We lucked into the room because no one was using it. The man who owns our building first renovated the first floor into a soda shop and an art Gallery, and a common space for groups to use. Then he began working on the second floor, dividing it up into artist studios. For almost a year and a half, this room has been ours--for cheap! It was the space at the top of the building, the last space to be noticed and to receive renovation attention. Perfect for us in every way...except for the fact that there is no air-conditioning in the summer--and no heat in the winter.

Last winter, we froze up here. You could see your breath. Everyone invested in flannel lined jeans and wore hats and gloves during rehearsal. Even the kerosene heaters couldn't make a dent in the cold. Then we got the salamander. It helped a LOT. This winter, it's not quite that bad because some heat from the now-inhabited second floor seeps up. You can't see your breath anymore, even when it was 20 below a couple weeks ago. The salamander keeps us warm, but it's loud--and scary--an open flame in the room. Last summer, we bought some air conditioners, because the third floor of a brick building gets VERY hot. The sun shines in the windows and no amount of curtains seemed to keep the temperatures from rising to 80...85 degrees. It was really hot. Hot, I don't mind. It's the cold that's the worst.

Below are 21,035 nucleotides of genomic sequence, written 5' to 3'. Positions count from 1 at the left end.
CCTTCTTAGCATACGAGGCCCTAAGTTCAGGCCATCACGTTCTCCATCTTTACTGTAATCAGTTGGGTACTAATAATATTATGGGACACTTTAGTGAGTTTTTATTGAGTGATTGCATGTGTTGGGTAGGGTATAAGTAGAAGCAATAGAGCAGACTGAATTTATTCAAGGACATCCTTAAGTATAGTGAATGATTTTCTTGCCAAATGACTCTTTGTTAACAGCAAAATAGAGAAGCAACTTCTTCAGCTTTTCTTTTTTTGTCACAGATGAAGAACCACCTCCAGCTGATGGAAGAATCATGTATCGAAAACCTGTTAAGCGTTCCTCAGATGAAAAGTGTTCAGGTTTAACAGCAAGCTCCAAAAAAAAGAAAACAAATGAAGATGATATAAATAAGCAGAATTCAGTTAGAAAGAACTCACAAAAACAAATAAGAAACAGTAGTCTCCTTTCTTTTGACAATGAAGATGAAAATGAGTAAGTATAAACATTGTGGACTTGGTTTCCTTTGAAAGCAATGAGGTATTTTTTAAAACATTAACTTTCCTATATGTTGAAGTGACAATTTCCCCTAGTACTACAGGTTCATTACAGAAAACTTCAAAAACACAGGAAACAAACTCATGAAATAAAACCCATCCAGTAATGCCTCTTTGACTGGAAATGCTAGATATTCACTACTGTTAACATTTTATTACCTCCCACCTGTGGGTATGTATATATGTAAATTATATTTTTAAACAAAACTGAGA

Today, I'm up here cleaning. The third floor is finally getting noticed. They're working on the front room of the third floor now, but they're carting all the construction waste through our room to throw it out the window into the dumpster below. It is a dusty, unholy mess. There is a thick coating of white plaster dust on EVERYTHING, making me wonder how kids with allergies and asthma, colds and bronchitis, are going to manage. As if the cold, the three flights of stairs, the inadequate restroom facilities weren't enough to contend with. Now we have construction dust. There's dust on the candy, on the cups, on the chairs and the upholstery. What will the parents think? And we don't always have electricity. Yesterday, it came on for awhile in the bathroom and I quickly scrubbed the toilets and swept the floor. Today, it appears that after all my work--one of the construction guys threw UP in one of the toilets. Good grief. And it has to be cleaned again. And the floor. I mopped some areas of the floor, but all it did really was move the dust around... It's really bad.

It's cold, it's dusty, but I LOVE this room. This temporary space we're in....where we go from here, I don't know.

Friday, January 23, 2009

I Adore Those Kids

I love, Love, LOVE the kids I work with in the theatre.

*This started out as a post called "Happy Together/Unhappy Together" about my travails with my adult theatre group, but I decided that writing about the theatrical journeys with my various and assorted youth theatre groups and their 'love of the game' would be a much more positive expenditure of my time.